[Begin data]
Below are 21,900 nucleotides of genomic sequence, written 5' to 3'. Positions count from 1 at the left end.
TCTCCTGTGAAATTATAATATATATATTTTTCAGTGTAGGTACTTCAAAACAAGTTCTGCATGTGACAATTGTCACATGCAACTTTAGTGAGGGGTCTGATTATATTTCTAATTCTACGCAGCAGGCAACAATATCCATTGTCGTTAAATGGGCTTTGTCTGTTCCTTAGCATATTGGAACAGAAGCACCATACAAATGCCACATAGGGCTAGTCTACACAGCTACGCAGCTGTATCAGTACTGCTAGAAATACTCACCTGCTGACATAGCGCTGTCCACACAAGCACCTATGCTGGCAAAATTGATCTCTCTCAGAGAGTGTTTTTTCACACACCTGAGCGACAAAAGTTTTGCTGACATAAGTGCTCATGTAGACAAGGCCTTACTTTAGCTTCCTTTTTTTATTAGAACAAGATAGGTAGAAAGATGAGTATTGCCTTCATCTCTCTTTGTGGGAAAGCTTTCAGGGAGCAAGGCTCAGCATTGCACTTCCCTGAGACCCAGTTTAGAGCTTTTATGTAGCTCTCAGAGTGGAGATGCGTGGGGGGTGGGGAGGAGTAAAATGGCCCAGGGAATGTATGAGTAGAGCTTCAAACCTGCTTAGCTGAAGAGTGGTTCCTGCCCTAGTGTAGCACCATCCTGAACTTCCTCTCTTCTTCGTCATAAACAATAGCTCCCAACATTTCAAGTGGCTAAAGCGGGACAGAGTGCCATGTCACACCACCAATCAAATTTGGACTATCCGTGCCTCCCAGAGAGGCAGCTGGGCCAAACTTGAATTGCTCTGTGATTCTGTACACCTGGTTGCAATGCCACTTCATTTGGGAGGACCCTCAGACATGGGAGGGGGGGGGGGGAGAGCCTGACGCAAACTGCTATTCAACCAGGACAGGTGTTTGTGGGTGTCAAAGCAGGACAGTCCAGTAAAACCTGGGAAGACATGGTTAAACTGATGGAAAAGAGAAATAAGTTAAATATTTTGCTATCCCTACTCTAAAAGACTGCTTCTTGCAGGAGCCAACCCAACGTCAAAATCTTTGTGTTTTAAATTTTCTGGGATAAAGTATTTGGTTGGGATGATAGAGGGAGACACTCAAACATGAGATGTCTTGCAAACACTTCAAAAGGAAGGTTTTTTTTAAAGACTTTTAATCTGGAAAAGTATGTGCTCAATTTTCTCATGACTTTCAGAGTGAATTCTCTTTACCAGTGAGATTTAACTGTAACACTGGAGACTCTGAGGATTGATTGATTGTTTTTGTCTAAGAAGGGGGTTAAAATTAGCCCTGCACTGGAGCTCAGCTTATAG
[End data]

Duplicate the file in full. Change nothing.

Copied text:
Below are 21,900 nucleotides of genomic sequence, written 5' to 3'. Positions count from 1 at the left end.
TCTCCTGTGAAATTATAATATATATATTTTTCAGTGTAGGTACTTCAAAACAAGTTCTGCATGTGACAATTGTCACATGCAACTTTAGTGAGGGGTCTGATTATATTTCTAATTCTACGCAGCAGGCAACAATATCCATTGTCGTTAAATGGGCTTTGTCTGTTCCTTAGCATATTGGAACAGAAGCACCATACAAATGCCACATAGGGCTAGTCTACACAGCTACGCAGCTGTATCAGTACTGCTAGAAATACTCACCTGCTGACATAGCGCTGTCCACACAAGCACCTATGCTGGCAAAATTGATCTCTCTCAGAGAGTGTTTTTTCACACACCTGAGCGACAAAAGTTTTGCTGACATAAGTGCTCATGTAGACAAGGCCTTACTTTAGCTTCCTTTTTTTATTAGAACAAGATAGGTAGAAAGATGAGTATTGCCTTCATCTCTCTTTGTGGGAAAGCTTTCAGGGAGCAAGGCTCAGCATTGCACTTCCCTGAGACCCAGTTTAGAGCTTTTATGTAGCTCTCAGAGTGGAGATGCGTGGGGGGTGGGGAGGAGTAAAATGGCCCAGGGAATGTATGAGTAGAGCTTCAAACCTGCTTAGCTGAAGAGTGGTTCCTGCCCTAGTGTAGCACCATCCTGAACTTCCTCTCTTCTTCGTCATAAACAATAGCTCCCAACATTTCAAGTGGCTAAAGCGGGACAGAGTGCCATGTCACACCACCAATCAAATTTGGACTATCCGTGCCTCCCAGAGAGGCAGCTGGGCCAAACTTGAATTGCTCTGTGATTCTGTACACCTGGTTGCAATGCCACTTCATTTGGGAGGACCCTCAGACATGGGAGGGGGGGGGGGGAGAGCCTGACGCAAACTGCTATTCAACCAGGACAGGTGTTTGTGGGTGTCAAAGCAGGACAGTCCAGTAAAACCTGGGAAGACATGGTTAAACTGATGGAAAAGAGAAATAAGTTAAATATTTTGCTATCCCTACTCTAAAAGACTGCTTCTTGCAGGAGCCAACCCAACGTCAAAATCTTTGTGTTTTAAATTTTCTGGGATAAAGTATTTGGTTGGGATGATAGAGGGAGACACTCAAACATGAGATGTCTTGCAAACACTTCAAAAGGAAGGTTTTTTTTAAAGACTTTTAATCTGGAAAAGTATGTGCTCAATTTTCTCATGACTTTCAGAGTGAATTCTCTTTACCAGTGAGATTTAACTGTAACACTGGAGACTCTGAGGATTGATTGATTGTTTTTGTCTAAGAAGGGGGTTAAAATTAGCCCTGCACTGGAGCTCAGCTTATAG